Juul Labs has agreed to pay $1.7 billion to settle more than 5,000 lawsuits by school districts, local governments and individuals who claimed the e-cigarettes were more addictive than advertised, according to people with knowledge of the deal.
The amount for the deal, which involves a consolidation of Northern California cases, is more than three times the amount reported to date for other Juul settlements in other state and local cases.
The settlement amount was previously reported by The Wall Street Journal.
In September, the company agreed to pay $438.5 million to settle a multi-state investigation into whether the company had targeted young people. States that surveyed the company were stunned by ads featuring young models and fruit and dessert flavors that appealed to adolescents. The resulting settlement kept Juul from targeting its products at young people.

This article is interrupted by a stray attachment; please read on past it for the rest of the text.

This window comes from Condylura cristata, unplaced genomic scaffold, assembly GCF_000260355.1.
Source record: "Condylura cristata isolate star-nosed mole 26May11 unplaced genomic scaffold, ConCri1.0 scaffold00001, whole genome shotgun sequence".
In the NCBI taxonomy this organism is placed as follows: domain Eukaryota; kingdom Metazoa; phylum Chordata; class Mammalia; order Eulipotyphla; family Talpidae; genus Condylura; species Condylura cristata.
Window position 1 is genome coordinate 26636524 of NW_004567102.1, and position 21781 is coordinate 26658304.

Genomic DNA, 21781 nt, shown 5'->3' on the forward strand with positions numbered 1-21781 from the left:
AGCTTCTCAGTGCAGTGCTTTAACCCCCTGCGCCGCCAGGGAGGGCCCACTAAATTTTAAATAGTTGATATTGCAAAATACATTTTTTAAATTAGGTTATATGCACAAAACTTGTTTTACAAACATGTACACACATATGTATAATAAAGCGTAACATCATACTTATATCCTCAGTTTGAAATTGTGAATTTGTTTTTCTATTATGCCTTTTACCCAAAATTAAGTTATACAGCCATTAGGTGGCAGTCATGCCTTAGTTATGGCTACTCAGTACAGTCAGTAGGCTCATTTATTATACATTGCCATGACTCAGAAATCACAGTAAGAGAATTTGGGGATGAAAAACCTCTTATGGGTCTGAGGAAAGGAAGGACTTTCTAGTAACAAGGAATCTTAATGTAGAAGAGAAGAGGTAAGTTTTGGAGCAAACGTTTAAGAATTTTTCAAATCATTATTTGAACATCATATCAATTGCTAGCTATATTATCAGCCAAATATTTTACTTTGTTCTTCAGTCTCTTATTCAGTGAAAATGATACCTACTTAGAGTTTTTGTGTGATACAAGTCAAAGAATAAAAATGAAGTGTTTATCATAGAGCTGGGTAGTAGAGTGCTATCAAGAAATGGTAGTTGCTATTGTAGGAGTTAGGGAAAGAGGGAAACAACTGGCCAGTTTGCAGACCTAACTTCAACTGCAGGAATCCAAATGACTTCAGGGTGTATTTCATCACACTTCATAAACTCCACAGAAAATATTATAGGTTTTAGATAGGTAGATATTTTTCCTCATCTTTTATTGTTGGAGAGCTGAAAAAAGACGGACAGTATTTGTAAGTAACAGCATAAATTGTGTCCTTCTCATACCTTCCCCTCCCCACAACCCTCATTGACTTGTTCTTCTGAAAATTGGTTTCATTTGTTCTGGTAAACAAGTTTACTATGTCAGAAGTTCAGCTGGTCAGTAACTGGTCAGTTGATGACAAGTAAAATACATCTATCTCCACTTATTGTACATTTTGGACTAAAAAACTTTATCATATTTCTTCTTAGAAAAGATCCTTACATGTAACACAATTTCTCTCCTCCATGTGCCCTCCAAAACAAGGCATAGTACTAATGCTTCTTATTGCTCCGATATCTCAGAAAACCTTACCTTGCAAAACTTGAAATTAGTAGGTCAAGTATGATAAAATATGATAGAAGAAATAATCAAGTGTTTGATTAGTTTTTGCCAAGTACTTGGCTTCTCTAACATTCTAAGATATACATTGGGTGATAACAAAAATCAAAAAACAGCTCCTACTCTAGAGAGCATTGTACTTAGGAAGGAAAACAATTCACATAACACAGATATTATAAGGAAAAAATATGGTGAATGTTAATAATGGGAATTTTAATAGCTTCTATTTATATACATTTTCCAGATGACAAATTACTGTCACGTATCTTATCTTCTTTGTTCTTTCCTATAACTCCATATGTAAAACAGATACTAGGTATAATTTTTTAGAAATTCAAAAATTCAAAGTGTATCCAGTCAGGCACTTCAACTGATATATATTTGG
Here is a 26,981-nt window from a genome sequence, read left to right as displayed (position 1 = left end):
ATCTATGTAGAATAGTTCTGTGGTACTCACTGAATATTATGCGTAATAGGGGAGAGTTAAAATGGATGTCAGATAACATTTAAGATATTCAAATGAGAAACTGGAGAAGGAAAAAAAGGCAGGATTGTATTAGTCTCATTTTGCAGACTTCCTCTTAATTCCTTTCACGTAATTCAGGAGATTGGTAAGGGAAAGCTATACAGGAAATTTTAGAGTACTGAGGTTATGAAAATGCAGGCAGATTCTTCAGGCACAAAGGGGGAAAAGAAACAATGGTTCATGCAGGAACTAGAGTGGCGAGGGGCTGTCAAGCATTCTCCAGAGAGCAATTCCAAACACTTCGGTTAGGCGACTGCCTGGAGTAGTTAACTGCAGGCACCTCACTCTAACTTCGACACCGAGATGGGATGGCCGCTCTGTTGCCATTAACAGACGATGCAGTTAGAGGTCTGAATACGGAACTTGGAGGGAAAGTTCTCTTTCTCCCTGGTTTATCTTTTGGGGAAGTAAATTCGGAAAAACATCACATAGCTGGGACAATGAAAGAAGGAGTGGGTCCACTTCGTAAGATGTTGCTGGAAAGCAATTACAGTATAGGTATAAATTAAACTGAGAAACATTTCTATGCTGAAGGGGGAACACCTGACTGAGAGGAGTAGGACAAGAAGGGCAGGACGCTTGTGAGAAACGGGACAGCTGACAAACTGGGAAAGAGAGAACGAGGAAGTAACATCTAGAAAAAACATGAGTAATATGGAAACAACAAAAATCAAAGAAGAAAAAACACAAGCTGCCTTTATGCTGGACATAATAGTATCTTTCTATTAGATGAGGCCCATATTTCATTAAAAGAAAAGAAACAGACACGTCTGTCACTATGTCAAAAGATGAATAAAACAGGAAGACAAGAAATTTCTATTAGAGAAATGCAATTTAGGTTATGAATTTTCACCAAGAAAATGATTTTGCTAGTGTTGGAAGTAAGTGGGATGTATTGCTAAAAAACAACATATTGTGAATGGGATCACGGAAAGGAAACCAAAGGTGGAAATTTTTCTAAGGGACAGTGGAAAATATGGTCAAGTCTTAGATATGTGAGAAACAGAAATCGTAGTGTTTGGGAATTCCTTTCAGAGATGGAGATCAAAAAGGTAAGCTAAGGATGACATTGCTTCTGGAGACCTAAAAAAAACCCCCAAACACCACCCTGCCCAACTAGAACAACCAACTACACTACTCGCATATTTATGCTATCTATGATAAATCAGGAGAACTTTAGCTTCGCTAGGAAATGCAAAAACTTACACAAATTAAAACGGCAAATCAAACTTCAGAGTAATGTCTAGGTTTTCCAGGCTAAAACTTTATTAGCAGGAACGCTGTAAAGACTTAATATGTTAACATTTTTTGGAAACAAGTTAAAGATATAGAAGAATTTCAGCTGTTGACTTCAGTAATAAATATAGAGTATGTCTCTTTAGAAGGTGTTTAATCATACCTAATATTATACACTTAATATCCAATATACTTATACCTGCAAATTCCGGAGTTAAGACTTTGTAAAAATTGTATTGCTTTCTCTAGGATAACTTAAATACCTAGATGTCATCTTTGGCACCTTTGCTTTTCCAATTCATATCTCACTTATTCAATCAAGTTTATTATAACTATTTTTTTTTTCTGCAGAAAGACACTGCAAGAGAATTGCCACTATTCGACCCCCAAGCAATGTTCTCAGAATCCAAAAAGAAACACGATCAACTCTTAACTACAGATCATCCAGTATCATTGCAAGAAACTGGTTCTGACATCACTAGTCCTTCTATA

Full terms of the settlement, reached earlier this week, were not disclosed. But Juul has repeatedly denied targeting minors and has not admitted wrongdoing in reaching other agreements with plaintiffs.
Juul will continue to sell its products in the United States pending a decision from the Food and Drug Administration, which regulates e-cigarettes. In June, the agency rejected the company’s application to allow its vapes and pods to remain on the market. Juul went to court and got a temporary stay; the FDA then put its decision on hold for further review, which is continuing.
The new settlement does not end claims against Altria, which lawyers for the plaintiffs say had a 35 percent stake in Juul. The agreement does not immediately offer money, but opens a claims process for the 10,000 claimants to apply for the money to be distributed.